coiPLANNING TO THE FORE Plans and planning are also very much to the fore in this short extract. Attention should also be drawn to the curious and repeated use of the word "effectively". The impression is of a reluctance by the Government to admit that any improvements made by the industry on its own initiative can be "effective". The magic of a national plan is needed to make the transformation.
Hauliers have always prided themselves on their efficiency. Their record is good also on productivity if this is measured by the amount of traffic carried by the average vehicle. Hopes of increasing efficiency have more often than not been frustrated by circumstances not entirely within the control of the haulier, such as congestion, delay at terminals, the reluctance of the unions to agree to faster schedules and the refusal of the railway unions to allow road haulage vehicles to collect or deliver liner-train traffic.
The White Paper could scarcely deny that within these limitations good progress has been made. It is still necessary to suggest that the progress is not good enough. There is no breath of criticism of the Transport Holding Company. In spite of this the company is to be swallowed up in the new national freight organization. There is no direct accusation that independent hauliers are inefficient. Nevertheless, the licensing system is to be scrapped and "the Government" is going to take over the job of improving efficiency.
RE-SHAPING OF POLICIES "To achieve all this will require a fundamental and detailed re-shaping of policies, legislation, regulations and machinery now affecting road goods transport. The Government has set this in hand."
At the end of the day, therefore, the Clicence holder is brought in. There must be many points affecting him in such a comprehensive revision of the structure of the goods vehicle industry. In the White Paper at least he can find nothing to clarify the Government's opinion on whether he should still have the unrestricted right to carry his own goods on his own vehicles without discouraging handicaps such as the tax on journeys beyond certain distances which is imposed in some other countries. It is also not stated whether when he chooses to send his goods by haulier or by another form of transport he will continue to have an unrestricted choice.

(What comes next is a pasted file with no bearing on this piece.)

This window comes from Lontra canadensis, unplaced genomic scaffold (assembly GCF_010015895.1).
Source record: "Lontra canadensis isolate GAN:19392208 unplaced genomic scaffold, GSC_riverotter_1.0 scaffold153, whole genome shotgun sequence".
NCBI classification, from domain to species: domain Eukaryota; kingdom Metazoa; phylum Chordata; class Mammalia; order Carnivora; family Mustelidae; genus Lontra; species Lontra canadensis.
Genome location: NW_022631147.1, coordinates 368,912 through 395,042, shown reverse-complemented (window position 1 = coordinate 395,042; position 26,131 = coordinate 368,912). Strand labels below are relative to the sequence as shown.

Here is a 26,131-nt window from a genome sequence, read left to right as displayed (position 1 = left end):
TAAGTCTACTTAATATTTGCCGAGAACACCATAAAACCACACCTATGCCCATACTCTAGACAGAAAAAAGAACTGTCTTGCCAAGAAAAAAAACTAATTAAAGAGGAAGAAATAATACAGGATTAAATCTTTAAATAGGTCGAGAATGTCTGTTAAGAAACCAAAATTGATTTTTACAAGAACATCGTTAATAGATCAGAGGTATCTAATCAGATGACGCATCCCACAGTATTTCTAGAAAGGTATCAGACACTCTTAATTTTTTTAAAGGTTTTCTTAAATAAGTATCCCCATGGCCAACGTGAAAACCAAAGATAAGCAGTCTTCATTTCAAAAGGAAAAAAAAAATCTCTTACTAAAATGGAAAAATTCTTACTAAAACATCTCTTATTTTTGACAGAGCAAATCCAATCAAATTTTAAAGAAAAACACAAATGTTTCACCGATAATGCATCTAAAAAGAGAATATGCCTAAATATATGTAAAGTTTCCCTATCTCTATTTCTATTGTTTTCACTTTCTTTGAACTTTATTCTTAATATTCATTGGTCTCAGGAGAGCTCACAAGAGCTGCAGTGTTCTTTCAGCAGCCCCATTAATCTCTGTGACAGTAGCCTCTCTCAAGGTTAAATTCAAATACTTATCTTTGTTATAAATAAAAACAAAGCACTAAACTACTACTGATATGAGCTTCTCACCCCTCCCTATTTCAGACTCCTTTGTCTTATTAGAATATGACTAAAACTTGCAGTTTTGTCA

Not the least extraordinary feature of the White Paper is its scanty indication of priorities. The one subject for which "greater priority" is promised is the problem of traffic conditions in towns. There are few suggestions, however, on how this priority is to be given effect. The general imporession is that all the measures proposed for dealing with the various aspects of transport are to be put in hand together regardless of the enormous cost. Proposals for the more orderly tackling of the problems might have been better received.